33 S[anders], Fulnesse, 154, 157, 158. On antinomianism, see Como, David R., Blown by the Spirit: Puritanism and the Emergence of an Antinomian Underground in Pre–Civil War England (Stanford, CA, 2004).

34 S[anders], Fulnesse, 165–66.

35 For Walwyn’s flirtation with mortalist ideas, see H[umphrey] B[rooke], The Charity of Church-men: or, A Vindication of Mr William Walwyn Merchant (1649), 4, E.556[20]. Although Brooke suggested that his father-in-law Walwyn pulled back from overt heterodoxy, his account of Walwyn’s position—that a literal hell was to be expected “succeeding judgment”—suggested that he believed that condemnation to hell followed the resurrection and last judgment, which mirrors exactly Sanders’s stance. For Walwyn’s own self-identification as antinomian, see William Walwyn, Walwyns Just Defence (1643), 8; for an expression of both universalism and antinomianism, see The Power of Love (1643), E.1206[2], usually attributed to Walwyn.

36 For his military service, and for the earlier run-ins with authority, see Main Papers, HL/PO/JO/10/14/9/3599 (undated petition of Abigail Dexter), Parliamentary Archives; CJ 2:205–6, 269–70.

37 The final title on which Oulton’s name appeared was Mather, Richard, Church-Government and Church-Covenant Discussed, In an Answer of the Elders of the severall Churches in New-England (London: Printed by R[ichard] O[ulton] and G[regory] D[exter] for Benjamin Allen, 1643), E.106[8], which was acquired by George Thomason on 15 June. After this point, Dexter’s name appears alone on all titles.

38 On Crispe, see Hill, Christopher, “Dr. Tobias Crispe, 1600–1643,” in Balliol Studies, ed. Prest, John M. (London, 1982); Parnham, David, “The Humbling of ‘High Presumption’: Tobias Crisp Dismantles the Puritan Ordo Salutis,” Journal of Ecclesiastical History 56, no. 1 (January 2005): 5074.

39 Tobias Crisp, Christ Alone Exalted in Fourteene Sermons (1643), E.1106[1]. Thomason dated it 22 July 1643. Richard Badger printed it, at the charge of “M.C.,” and the prefatory materials bore Lancaster’s name.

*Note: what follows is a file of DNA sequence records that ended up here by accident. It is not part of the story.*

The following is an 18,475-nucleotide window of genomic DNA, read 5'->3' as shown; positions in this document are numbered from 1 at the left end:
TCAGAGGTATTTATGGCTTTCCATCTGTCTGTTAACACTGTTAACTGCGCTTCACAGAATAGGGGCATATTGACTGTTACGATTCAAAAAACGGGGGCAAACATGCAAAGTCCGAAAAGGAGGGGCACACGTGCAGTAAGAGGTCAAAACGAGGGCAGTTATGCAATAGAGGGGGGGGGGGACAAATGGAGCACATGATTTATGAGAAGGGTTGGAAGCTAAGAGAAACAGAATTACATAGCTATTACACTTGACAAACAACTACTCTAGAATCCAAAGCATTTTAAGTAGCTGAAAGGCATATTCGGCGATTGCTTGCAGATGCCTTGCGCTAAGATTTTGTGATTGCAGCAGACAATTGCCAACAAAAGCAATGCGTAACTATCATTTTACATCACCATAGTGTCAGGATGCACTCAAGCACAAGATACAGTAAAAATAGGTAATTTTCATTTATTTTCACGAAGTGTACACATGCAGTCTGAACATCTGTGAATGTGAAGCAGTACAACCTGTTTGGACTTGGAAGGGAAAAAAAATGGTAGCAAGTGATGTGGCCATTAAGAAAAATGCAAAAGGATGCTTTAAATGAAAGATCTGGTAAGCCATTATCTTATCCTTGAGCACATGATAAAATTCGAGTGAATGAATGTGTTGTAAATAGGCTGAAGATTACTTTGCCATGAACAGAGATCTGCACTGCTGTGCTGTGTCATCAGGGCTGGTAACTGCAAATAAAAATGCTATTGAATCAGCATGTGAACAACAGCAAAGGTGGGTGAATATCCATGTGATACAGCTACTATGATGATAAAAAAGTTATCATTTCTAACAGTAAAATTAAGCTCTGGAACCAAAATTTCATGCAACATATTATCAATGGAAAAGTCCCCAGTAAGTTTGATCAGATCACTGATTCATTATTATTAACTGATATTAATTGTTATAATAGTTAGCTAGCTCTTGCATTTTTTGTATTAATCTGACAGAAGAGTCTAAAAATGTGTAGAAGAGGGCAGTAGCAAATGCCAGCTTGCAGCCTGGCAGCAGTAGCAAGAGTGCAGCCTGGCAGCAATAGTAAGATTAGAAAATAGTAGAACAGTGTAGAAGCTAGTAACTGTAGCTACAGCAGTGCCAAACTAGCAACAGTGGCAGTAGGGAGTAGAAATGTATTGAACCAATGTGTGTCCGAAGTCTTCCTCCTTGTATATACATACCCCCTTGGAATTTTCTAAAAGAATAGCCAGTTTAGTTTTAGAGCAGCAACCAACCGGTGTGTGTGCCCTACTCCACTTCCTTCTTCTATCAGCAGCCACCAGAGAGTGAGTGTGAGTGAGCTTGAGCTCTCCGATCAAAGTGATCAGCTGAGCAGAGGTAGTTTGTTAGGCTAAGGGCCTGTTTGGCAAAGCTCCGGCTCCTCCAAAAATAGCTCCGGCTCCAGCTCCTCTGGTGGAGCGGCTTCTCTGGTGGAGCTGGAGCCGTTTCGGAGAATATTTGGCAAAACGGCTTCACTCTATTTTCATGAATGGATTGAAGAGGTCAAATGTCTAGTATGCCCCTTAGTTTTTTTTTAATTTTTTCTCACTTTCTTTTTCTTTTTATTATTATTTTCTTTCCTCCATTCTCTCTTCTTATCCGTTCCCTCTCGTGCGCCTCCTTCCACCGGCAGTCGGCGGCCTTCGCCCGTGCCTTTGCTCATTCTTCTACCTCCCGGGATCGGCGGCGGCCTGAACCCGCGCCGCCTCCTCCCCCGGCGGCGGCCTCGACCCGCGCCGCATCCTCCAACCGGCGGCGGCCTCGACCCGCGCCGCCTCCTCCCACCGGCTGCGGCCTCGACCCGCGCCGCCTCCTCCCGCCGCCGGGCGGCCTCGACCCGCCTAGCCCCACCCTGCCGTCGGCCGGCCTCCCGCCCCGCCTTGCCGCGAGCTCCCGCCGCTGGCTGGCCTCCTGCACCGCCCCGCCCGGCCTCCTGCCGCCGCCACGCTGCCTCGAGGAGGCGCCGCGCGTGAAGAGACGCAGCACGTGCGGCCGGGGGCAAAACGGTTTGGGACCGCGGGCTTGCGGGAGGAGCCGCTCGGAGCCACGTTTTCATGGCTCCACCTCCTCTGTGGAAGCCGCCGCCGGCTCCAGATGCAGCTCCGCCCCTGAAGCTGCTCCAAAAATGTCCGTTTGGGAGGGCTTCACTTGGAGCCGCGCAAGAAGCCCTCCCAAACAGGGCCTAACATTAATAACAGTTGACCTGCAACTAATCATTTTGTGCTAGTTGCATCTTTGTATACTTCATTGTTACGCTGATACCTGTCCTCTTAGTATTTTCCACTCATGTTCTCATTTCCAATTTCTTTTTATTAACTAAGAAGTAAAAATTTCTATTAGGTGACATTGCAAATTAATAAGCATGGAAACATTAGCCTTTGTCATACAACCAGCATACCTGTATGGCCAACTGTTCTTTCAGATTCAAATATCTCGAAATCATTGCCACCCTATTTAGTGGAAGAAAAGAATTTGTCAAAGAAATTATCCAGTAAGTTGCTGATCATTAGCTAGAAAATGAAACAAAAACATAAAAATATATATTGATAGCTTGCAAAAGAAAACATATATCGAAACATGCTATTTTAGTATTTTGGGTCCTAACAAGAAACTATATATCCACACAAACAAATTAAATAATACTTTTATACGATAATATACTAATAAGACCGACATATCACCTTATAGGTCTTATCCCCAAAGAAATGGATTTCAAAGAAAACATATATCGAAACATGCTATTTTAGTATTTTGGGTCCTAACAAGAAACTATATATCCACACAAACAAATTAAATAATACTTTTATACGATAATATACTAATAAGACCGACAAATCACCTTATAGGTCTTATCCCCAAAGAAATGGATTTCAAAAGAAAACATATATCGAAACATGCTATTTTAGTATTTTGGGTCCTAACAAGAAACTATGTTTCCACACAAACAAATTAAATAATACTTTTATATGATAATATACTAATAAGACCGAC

40 Diary of John Lightfoot, MS Dd. 14. 21, fols. 14v, 24r, 29r, Cambridge University Library.

41 Tobias Crisp, Christ Alone Exalted; In Seventeene Sermons: Preached In or Neare London (1643), sig. Ar, 31. The printing history of this book is very complicated, and it survives in at least four different states. The copy in the Thomason Tracts (BL, E.1107[1]) was executed using two typefaces; the one associated with Dexter was used for the first three sheets (including those pages in which the incriminating ornaments appear) and the final sheet of the book.

42 For this initial “T” in a less damaged state, see Lewes Roberts, Warfare Epitomized (1640), 1, printed by Oulton, soon to be Dexter’s partner.

43 John Milton, The Judgement of Martin Bucer, Concerning Divorce (1644), sig. B2r, E.4[19], which claims that Milton attached his name because many had already surmised that he was the author.

44 On this, see Thompson, Claud A., “‘Coded’ Signatures: A Printer’s Clue to the Bibliographical Tangle of The Doctrine and Discipline of Divorce (1644),” Papers of the Bibliographical Society of America 68, third quarter (1974): 297305, drawing on the extended account in Thompson, Claud Adelbert, “Milton’s The Doctrine and Discipline of Divorce: A Bibliographical Study” (PhD diss., University of Wisconsin, 1971).

45 Parker, William R., “Contributions toward a Milton Bibliography,” The Library 16, no. 4 (March 1936): 425–38.